Kingston is a large university that does not rank very highly in a lot of subject areas, but is doing quite well in recruiting students because it's proximity to London make it easy for a large number of students to commute there whilst living at home meaning that university is still affordable despite the £9k tuition fee burden. I'd have thought this would drive less demand for students housing locally rather than more.

Doesn'[t even have to be rich foreign students. Pretty much any foreign student is going to go for the in house option from the off. Moving to a new country on your own and starting a degree course in a second language is hassle enough for an 18 year old, without having to navigate the pains of the local student letting market.

Plus of course the university is going to funnel them in that direction. All they need to do is make it so the accomodation office no longer seeks out local landlords but points them all in the direction of these flats and they are sorted. So long as they are not stupidly greedy its money in the bank.

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Silicon Roundabout is a joke.

Anyone with a decent chance of successfully creating a start-up would, without a doubt, go to the Bay Area rather than waste their time in London. VCs are handing out money left and right in Silicon Valley. In London, they are not. The only people in London are a bunch of clueless wannabes.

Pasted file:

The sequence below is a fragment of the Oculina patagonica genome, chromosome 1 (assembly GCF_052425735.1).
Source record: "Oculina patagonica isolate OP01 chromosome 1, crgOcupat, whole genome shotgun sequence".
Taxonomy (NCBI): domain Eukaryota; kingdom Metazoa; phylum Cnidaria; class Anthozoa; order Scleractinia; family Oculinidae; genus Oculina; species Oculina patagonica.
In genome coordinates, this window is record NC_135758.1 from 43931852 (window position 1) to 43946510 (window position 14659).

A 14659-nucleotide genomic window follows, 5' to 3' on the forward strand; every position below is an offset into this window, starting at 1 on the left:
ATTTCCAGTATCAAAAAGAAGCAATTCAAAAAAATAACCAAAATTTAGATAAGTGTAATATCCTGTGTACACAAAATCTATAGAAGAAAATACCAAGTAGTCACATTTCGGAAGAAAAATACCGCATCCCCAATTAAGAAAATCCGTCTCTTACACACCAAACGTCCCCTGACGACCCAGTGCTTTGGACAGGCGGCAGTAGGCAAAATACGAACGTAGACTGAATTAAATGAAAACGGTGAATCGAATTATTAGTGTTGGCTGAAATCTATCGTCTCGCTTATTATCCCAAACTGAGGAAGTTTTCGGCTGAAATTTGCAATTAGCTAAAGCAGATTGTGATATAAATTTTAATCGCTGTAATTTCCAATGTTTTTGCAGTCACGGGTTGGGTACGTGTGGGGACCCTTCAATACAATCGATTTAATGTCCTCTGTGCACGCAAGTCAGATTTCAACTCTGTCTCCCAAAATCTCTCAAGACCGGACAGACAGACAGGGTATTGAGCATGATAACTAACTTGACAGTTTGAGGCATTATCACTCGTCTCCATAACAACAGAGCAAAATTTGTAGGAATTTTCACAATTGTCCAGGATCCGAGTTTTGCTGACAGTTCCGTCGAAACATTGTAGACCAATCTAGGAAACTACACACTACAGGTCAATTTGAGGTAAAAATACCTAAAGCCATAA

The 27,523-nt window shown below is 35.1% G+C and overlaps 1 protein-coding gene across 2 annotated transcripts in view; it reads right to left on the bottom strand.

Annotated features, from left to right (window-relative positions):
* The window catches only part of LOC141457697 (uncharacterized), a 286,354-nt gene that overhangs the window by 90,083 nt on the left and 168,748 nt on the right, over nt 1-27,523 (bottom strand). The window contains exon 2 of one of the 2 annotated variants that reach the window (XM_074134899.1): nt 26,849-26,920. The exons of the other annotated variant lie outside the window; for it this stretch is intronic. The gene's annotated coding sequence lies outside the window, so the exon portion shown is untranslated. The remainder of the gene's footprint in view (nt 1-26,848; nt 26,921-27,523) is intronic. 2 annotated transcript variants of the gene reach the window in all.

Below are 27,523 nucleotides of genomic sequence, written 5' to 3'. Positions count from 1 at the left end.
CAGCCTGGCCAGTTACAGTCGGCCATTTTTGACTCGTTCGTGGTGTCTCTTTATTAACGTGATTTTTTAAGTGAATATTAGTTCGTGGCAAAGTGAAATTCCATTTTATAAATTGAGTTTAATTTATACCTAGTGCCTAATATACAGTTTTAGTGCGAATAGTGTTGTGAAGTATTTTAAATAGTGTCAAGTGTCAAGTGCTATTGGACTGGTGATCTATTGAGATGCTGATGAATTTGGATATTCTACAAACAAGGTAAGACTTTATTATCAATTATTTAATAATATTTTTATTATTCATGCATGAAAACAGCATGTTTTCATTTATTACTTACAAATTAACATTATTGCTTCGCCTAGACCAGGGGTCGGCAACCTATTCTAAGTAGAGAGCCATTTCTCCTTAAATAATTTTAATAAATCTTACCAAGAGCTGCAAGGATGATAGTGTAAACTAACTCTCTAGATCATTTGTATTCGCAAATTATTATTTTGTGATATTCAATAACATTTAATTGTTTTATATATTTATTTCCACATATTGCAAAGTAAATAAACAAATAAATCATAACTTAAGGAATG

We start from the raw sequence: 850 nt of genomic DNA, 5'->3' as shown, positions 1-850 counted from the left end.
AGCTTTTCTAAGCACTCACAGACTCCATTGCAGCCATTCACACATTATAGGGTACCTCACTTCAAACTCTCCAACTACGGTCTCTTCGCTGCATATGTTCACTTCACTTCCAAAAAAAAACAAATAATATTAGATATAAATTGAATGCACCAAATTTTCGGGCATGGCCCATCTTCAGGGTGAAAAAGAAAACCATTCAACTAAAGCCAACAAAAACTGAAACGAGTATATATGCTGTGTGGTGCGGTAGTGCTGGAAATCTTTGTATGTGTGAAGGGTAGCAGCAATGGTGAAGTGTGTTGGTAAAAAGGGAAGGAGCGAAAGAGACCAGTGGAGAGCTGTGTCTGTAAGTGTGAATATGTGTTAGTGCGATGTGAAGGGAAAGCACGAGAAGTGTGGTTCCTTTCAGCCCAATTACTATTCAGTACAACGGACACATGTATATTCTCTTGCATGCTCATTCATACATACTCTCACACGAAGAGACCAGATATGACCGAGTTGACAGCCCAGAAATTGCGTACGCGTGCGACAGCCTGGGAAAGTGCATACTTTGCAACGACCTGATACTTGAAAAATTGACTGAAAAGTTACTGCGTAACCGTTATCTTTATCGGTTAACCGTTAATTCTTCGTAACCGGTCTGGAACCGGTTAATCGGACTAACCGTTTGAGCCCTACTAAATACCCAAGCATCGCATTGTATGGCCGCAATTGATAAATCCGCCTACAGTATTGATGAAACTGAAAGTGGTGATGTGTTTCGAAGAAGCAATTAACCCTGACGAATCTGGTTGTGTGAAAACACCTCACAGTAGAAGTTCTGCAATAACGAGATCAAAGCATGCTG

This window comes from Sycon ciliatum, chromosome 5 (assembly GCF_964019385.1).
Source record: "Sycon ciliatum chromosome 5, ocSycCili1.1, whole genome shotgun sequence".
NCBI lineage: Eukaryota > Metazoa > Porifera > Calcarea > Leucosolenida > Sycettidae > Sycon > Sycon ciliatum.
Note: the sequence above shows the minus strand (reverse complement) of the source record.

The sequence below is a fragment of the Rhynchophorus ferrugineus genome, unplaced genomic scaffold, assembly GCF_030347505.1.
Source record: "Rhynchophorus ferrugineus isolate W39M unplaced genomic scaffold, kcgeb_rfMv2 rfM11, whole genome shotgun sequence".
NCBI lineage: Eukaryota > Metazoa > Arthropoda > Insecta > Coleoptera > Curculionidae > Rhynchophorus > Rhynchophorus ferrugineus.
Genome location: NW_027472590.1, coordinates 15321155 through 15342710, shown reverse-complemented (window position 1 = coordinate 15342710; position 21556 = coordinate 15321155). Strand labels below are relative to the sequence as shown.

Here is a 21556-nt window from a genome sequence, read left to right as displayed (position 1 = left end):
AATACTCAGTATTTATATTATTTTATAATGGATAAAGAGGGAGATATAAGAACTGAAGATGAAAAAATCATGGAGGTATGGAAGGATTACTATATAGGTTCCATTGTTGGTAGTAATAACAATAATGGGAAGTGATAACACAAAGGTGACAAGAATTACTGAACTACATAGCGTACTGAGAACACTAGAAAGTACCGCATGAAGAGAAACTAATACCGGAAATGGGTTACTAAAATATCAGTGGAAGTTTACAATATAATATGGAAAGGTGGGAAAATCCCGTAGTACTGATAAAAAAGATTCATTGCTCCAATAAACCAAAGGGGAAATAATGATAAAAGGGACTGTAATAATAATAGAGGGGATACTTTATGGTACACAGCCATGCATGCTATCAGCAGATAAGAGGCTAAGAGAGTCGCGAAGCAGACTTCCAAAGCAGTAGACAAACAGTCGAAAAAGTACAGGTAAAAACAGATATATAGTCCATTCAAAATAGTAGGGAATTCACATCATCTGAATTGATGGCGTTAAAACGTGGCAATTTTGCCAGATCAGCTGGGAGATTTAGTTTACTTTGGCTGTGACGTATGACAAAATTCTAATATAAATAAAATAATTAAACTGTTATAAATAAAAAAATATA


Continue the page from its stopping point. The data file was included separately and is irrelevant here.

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Silicon Roundabout is a joke.

Anyone with a decent chance of successfully creating a start-up would, without a doubt, go to the Bay Area rather than waste their time in London. VCs are handing out money left and right in Silicon Valley. In London, they are not. The only people in London are a bunch of clueless wannabes.

Not what I've recently heard. Some colleagues recently got sight of some code for some one man band start up that had somehow managed to get a serious wedge from some ignorant London based VC. Apparently it was something of a horrorshow.

Plenty of clueless wannabes, check. Plenty of even more clueless VCs to fund them though.

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Anyone with a decent chance of successfully creating a start-up would, without a doubt, go to the Bay Area rather than waste their time in London.

Both places are very expensive to live in which is why 'tech city' is a failure, which is what the article is pointing out. 'Investment' in bricks trumps actual investment in actual wealth creation, the reason we're all in this mess to begin with.

When you bootstrap you want a low cost of living, so you dont want to be in London or San Fan. If you want to burn through money by spending it on high rents you likely want VC money, but that isn't free.

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Both places are very expensive to live in which is why 'tech city' is a failure, which is what the article is pointing out. 'Investment' in bricks trumps actual investment in actual wealth creation, the reason we're all in this mess to begin with.